BJAB (EBV-negative, Burkitt-like lymphoma) B lymphoblastoid cells were incubated with 5~20 μg/ml wild type or mutant CD154 proteins for 15 min at 37 °C. Cultured cells were washed with phosphate-buffered saline and lysed in a lysis buffer (50 mm Tris-HCl, 150 mm NaCl, 1 mm EDTA, 1% Nonidet P-40, 1 mm Na3VO4, 1 mm PMSF, pH 7.5) with freshly added protease inhibitor mixture (Sigma). After centrifugation, the protein concentration in the supernatant was determined by BCA assay (Pierce). Samples containing 20 μg of protein were resolved by 12% SDS-PAGE and transferred to a PVDF membrane (Millipore) using a Mighty Small Transphor Unit (Amersham Biosciences). The primary antibodies used: anti-p38, anti-phosho-p38, anti-ERK1/2, anti-phospho-ERK1/2, anti-JNK/SAPK, and anti-phospho-JNK/SAPK were obtained from Cell Signaling (Danvers). Anti-CD154 was from R&D Systems. Rabbit or mouse secondary antibodies were obtained from Santa Cruz Biotechnology.

RT-PCR Analysis

Total RNA from cell lysates was reverse transcribed with Moloney murine leukemia virus reverse transcriptase (Promega), and semi-quantitative PCR was performed using PCR Master Mix with the following pairs of primers: human IL-1α, 5′-AAT GAC GCC CTC AAT CAA AG-3′ (forward) and 5′-TCC GTA TCT CAG GCA TCT CC-3′ (reverse); human IL-6, 5′-ATG AAC TCC TTC TCC ACA AGC GC-3′ (forward) and 5′-GAA GAG CCC TCA GGC TGG ACT G-3′ (reverse); human IL-8, 5′-ATG ACT TCC AAG CTG GCC GTG-3′ (forward) and 5′-TTA TGA ATT CTC AGC CCT CTT CAA AAA CTT CTC-3′ (reverse); human TNFα, 5′-ATG AGC ACT GAA AGC ATG ATC CG-3′ (forward) and 5′-TCA CAG GGC AAT GAT CCC AAA GT-3′ (reverse).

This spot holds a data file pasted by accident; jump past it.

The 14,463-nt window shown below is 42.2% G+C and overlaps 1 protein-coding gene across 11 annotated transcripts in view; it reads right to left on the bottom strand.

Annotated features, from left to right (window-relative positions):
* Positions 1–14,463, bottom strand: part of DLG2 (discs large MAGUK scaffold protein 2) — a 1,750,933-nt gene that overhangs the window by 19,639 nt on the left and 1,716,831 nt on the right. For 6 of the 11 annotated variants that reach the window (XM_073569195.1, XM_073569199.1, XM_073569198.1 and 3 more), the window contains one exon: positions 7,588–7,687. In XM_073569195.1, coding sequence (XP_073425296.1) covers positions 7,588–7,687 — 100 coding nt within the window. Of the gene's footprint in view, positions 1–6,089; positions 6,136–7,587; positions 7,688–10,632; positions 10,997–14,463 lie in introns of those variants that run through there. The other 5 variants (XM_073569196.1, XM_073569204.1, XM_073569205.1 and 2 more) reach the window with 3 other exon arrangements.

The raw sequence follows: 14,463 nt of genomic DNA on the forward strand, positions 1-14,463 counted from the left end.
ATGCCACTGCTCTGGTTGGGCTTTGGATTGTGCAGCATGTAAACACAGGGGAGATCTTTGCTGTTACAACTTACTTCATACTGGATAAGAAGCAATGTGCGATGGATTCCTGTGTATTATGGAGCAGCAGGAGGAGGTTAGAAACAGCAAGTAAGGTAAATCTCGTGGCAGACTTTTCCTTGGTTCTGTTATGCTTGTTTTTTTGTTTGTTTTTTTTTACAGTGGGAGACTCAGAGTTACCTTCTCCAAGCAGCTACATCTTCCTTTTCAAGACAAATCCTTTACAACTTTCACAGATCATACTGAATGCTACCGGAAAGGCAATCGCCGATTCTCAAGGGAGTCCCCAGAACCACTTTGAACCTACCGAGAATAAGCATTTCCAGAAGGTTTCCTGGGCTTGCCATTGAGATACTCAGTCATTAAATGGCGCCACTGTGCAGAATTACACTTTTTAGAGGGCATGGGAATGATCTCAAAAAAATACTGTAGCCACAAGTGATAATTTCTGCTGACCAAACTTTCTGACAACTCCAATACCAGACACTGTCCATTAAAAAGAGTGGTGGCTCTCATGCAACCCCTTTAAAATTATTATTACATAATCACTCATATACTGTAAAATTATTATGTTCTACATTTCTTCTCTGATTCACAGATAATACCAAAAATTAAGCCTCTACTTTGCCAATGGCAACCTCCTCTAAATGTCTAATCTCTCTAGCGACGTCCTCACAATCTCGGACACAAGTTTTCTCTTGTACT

RESULTS

Structure Determination and Overall Structure

Using a recombinant baculovirus expression system, the TNF homology domain of the CD40 ligand was co-expressed with the extracellular domain of CD40 (Fig. 1A). After affinity purification, the fusion partner was removed by thrombin digestion and the resulting CD40-CD154 complex was purified and crystallized for structure determination. The crystals diffracted x-rays to 3.5 Å resolution, and the structure was determined by the molecular replacement technique using the previously reported structure of CD154 as the search probe (11). The binding sites for CD40 are located in the intersubunit grooves of the CD154 trimer. Unexpectedly, we found that one CD154 trimer interacted with only two CD40 in the crystal, and one of the three potential CD40 interaction sites in the CD154 trimer remained empty (Fig. 1, B and C). The 2:3 molar ratio of CD40 and CD154 was confirmed by quantitative amino acid analysis in the solution state. For this analysis, the purified complex was separated by SDS-PAGE after partial deglycosylation and the bands corresponding to CD40 and CD154 were quantitated by amino acid analysis (Fig. 1D).

FIGURE 1.
Overall structure of the CD40-CD154 complex. A, domain arrangements of human CD40 and CD154. The crystallized fragments are marked by red boxes and labeled. Top view (B) and side view (C) of the CD40-CD154 complex. The strands of CD154 are labeled. CRD1 ...

The CD154 monomer has a typical TNF family structure, containing a sandwich of two antiparallel β-sheets, with a Greek key fold (11, 25). The extensive trimerization interface between the subunits is formed mostly by hydrophobic residues. The overall structure of CD154 bound to CD40 does not differ from that of CD154 on its own, and the two CD154 structures can be superimposed with Cα root mean square difference of 0.717 Å. The greatest structural changes are located in the flexible loop regions and are not directly related to CD40 binding.